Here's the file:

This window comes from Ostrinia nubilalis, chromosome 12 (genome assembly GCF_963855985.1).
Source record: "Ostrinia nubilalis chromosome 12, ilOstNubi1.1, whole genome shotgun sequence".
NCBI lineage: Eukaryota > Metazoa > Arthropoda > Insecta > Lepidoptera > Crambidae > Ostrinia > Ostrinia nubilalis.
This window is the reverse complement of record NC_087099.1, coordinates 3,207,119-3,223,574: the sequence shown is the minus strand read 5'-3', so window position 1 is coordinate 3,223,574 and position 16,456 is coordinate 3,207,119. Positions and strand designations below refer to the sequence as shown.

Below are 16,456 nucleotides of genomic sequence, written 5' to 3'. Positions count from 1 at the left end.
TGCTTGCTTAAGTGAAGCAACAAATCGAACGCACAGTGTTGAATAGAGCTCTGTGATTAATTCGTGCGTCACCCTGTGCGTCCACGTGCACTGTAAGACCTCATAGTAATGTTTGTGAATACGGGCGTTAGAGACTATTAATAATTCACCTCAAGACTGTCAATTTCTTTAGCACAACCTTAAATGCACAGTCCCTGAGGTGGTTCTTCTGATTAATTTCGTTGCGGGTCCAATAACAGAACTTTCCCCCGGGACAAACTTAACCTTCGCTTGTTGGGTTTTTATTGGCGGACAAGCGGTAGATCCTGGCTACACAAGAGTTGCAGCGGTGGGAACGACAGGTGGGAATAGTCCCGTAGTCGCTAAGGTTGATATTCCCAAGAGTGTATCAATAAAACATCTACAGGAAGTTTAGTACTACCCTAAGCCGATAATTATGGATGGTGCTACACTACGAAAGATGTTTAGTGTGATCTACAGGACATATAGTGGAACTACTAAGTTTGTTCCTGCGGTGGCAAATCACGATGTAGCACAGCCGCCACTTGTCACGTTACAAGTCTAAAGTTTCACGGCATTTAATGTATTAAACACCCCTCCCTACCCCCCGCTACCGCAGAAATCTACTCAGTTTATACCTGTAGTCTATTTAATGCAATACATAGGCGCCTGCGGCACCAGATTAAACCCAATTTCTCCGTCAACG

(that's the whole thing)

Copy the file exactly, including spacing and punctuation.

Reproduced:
This window comes from Ostrinia nubilalis, chromosome 12 (genome assembly GCF_963855985.1).
Source record: "Ostrinia nubilalis chromosome 12, ilOstNubi1.1, whole genome shotgun sequence".
NCBI lineage: Eukaryota > Metazoa > Arthropoda > Insecta > Lepidoptera > Crambidae > Ostrinia > Ostrinia nubilalis.
This window is the reverse complement of record NC_087099.1, coordinates 3,207,119-3,223,574: the sequence shown is the minus strand read 5'-3', so window position 1 is coordinate 3,223,574 and position 16,456 is coordinate 3,207,119. Positions and strand designations below refer to the sequence as shown.

Below are 16,456 nucleotides of genomic sequence, written 5' to 3'. Positions count from 1 at the left end.
TGCTTGCTTAAGTGAAGCAACAAATCGAACGCACAGTGTTGAATAGAGCTCTGTGATTAATTCGTGCGTCACCCTGTGCGTCCACGTGCACTGTAAGACCTCATAGTAATGTTTGTGAATACGGGCGTTAGAGACTATTAATAATTCACCTCAAGACTGTCAATTTCTTTAGCACAACCTTAAATGCACAGTCCCTGAGGTGGTTCTTCTGATTAATTTCGTTGCGGGTCCAATAACAGAACTTTCCCCCGGGACAAACTTAACCTTCGCTTGTTGGGTTTTTATTGGCGGACAAGCGGTAGATCCTGGCTACACAAGAGTTGCAGCGGTGGGAACGACAGGTGGGAATAGTCCCGTAGTCGCTAAGGTTGATATTCCCAAGAGTGTATCAATAAAACATCTACAGGAAGTTTAGTACTACCCTAAGCCGATAATTATGGATGGTGCTACACTACGAAAGATGTTTAGTGTGATCTACAGGACATATAGTGGAACTACTAAGTTTGTTCCTGCGGTGGCAAATCACGATGTAGCACAGCCGCCACTTGTCACGTTACAAGTCTAAAGTTTCACGGCATTTAATGTATTAAACACCCCTCCCTACCCCCCGCTACCGCAGAAATCTACTCAGTTTATACCTGTAGTCTATTTAATGCAATACATAGGCGCCTGCGGCACCAGATTAAACCCAATTTCTCCGTCAACG